Turn on the news, read twitter or listen to the radio and you are bound to hear the words digital and data. Governments talk about digital infrastructure, schools might be focused on digital skills or your child may be encouraged to become data literate. Sometimes it is hard to understand the difference between digital and data. Are they related? Do you need one set of skills to understand the other? This post aims to clarify the differences between digital and data skills and the relationships between the two.
The United Nations Educational, Scientific and Cultural Organisation (UNESCO) says:
Digital skills are defined as a range of abilities to use digital devices, communication applications, and networks to access and manage information.
This means that having digital skills would allow you to access the internet, pay bills, check your online banking or book cinema tickets. You might also be able to use a spreadsheet tool to track your spending or a wordprocessing tool to write a letter.
In Scotland young people are encouraged to develop digital skills as soon as they enter pre-school and they continue to develop their digital schools throughout their time in compulsory education.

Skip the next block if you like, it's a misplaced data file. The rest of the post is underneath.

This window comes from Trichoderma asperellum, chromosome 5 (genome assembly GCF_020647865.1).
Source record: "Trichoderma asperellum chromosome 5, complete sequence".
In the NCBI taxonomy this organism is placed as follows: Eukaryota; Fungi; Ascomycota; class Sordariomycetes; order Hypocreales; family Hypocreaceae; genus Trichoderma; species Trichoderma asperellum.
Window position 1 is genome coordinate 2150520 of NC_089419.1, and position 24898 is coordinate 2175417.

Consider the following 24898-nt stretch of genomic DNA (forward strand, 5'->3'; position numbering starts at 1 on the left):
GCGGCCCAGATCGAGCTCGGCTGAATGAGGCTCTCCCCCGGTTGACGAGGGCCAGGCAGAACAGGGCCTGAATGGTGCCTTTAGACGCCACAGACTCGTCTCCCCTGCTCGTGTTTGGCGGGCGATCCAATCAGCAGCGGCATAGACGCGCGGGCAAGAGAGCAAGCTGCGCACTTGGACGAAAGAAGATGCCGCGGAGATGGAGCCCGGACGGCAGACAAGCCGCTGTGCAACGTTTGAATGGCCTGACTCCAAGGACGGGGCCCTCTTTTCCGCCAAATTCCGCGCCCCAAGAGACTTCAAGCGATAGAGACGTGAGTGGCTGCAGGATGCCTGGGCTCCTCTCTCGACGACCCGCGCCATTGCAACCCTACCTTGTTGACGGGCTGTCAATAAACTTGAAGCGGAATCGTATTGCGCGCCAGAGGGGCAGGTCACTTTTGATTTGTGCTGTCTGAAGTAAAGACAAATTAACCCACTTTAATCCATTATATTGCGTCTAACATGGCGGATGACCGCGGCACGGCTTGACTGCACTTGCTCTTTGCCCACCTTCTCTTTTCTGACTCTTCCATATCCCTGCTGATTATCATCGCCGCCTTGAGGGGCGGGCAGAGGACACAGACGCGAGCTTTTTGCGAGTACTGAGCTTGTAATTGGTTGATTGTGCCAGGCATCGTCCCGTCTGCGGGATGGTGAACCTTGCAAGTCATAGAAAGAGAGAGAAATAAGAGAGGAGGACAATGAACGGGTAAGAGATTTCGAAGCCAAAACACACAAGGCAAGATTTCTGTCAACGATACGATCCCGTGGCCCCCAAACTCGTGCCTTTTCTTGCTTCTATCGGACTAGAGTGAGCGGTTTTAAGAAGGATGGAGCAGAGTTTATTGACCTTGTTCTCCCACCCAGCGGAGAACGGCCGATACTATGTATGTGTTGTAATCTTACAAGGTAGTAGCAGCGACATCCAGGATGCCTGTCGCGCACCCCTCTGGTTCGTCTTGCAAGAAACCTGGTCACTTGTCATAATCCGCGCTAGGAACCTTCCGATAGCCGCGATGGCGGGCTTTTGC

Data skills have become a hot topic with the increase in the use of data in all aspects of society. Today companies are using huge amounts of data to take decisions for example decisions about whether to grant mortgage applications, shortlisting for jobs, medical diagnoses, and crime prevention are made based on automatic data analysis by computers.
Data skills are defined as a range of abilities to gather, organise and interpret data to allow informed decisions to be made. Everyday examples of these skills might include reading and understanding your smart meter to to let you make decisions about your energy usage. Or using a step counter to understand your physical activity.
Children in Scotland are exposed to some data learning as part of their compulsory education, and the Data Education for Schools project is now working with schools and teachers to increase opportunities for data learning and teching.
Bringing Digital and Data Together – Literacy
A person who has digital or data skills can be described as being digitally literate or data literate